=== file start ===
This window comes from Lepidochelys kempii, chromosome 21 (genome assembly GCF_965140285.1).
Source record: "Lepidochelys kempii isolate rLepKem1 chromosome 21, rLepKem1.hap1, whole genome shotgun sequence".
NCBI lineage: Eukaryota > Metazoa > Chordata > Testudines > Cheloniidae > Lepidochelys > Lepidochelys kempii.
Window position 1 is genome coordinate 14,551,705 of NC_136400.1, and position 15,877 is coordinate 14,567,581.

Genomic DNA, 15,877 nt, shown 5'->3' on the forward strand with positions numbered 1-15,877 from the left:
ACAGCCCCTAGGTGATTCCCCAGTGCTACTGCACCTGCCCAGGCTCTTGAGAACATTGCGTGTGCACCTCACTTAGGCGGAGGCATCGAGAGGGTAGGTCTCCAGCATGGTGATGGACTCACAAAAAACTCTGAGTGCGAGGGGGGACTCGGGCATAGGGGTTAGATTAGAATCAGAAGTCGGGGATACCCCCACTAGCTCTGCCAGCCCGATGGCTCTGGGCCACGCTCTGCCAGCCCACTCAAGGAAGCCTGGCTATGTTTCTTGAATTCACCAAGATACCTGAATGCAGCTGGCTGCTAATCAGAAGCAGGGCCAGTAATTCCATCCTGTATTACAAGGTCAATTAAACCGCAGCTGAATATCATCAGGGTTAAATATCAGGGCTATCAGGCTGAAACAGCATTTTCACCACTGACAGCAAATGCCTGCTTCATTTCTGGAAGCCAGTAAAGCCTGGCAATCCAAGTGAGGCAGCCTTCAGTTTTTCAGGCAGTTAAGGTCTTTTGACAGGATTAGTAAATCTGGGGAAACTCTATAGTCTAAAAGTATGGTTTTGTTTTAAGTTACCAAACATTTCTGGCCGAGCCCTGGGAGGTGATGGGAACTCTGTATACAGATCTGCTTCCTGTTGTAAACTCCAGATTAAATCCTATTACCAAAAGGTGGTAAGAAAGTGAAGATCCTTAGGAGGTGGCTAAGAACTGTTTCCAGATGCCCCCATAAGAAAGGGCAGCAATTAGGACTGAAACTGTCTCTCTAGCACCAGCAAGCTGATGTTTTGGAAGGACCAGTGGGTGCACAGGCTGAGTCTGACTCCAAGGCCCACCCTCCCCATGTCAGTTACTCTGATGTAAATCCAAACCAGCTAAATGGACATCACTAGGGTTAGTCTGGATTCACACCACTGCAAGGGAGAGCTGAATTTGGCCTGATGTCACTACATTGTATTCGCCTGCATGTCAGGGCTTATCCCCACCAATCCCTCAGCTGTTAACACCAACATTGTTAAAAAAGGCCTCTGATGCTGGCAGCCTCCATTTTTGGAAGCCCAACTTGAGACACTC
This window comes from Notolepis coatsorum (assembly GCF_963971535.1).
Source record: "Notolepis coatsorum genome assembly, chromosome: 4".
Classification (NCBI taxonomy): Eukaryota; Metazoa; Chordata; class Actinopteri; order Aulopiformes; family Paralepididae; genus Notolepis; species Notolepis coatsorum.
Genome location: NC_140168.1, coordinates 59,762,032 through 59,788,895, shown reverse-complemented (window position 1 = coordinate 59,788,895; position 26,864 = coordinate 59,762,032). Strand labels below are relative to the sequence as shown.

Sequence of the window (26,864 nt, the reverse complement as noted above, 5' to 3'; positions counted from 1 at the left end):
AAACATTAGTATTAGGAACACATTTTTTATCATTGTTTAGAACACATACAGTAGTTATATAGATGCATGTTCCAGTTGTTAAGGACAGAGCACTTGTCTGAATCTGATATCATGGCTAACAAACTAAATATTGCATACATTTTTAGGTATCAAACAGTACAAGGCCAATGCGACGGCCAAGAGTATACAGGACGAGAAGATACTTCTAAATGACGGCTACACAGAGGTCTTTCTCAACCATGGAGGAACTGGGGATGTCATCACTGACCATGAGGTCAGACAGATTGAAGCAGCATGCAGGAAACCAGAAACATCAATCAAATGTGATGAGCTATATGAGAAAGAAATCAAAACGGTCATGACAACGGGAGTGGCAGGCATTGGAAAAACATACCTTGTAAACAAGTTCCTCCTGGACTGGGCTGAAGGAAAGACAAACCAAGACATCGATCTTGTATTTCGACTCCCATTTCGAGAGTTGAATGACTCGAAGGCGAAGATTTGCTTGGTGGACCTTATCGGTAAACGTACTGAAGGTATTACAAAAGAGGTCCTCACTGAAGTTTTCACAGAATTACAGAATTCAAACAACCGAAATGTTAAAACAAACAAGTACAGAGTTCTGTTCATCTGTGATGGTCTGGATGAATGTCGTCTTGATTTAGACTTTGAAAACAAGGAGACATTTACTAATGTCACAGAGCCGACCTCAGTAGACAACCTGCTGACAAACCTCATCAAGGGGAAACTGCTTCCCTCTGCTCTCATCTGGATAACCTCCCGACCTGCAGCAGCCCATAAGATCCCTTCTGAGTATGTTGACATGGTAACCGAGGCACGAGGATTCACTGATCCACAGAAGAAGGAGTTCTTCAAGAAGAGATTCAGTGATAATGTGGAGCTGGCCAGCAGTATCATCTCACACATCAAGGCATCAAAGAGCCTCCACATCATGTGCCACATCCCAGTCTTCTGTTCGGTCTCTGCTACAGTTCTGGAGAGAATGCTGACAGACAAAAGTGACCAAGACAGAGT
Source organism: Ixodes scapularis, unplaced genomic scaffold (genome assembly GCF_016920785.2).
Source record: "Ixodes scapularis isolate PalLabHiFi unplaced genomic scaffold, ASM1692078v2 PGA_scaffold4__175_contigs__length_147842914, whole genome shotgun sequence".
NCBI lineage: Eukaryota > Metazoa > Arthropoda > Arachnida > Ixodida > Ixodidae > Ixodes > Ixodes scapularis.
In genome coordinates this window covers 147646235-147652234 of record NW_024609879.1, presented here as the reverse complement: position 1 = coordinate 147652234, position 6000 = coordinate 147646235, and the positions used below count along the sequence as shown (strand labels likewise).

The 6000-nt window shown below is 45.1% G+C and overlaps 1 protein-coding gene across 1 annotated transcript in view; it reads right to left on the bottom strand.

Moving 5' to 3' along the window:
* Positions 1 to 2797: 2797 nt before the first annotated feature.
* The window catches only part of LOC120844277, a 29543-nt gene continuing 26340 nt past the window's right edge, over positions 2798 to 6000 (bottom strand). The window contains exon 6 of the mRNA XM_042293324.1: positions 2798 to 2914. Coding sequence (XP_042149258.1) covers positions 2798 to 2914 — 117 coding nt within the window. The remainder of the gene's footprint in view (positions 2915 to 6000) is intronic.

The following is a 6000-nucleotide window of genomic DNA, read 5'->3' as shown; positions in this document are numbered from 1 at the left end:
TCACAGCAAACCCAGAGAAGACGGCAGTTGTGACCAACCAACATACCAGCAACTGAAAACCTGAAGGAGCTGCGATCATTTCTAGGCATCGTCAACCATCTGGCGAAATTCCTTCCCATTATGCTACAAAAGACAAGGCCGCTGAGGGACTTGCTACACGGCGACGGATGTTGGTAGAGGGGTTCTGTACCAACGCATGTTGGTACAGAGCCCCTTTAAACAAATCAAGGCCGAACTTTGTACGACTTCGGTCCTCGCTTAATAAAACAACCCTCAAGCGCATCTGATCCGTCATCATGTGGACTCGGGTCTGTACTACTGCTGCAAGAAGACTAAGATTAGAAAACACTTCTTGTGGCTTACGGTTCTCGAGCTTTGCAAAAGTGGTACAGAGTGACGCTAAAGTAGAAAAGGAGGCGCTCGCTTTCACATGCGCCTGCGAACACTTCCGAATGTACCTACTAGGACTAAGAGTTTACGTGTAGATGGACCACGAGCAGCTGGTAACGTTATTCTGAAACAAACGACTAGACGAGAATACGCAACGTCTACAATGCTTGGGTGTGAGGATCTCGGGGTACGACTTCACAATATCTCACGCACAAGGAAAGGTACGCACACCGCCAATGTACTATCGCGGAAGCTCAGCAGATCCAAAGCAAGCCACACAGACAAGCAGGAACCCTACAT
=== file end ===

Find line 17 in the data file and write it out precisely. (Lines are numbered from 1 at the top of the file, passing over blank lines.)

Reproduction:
The 6000-nt window shown below is 45.1% G+C and overlaps 1 protein-coding gene across 1 annotated transcript in view; it reads right to left on the bottom strand.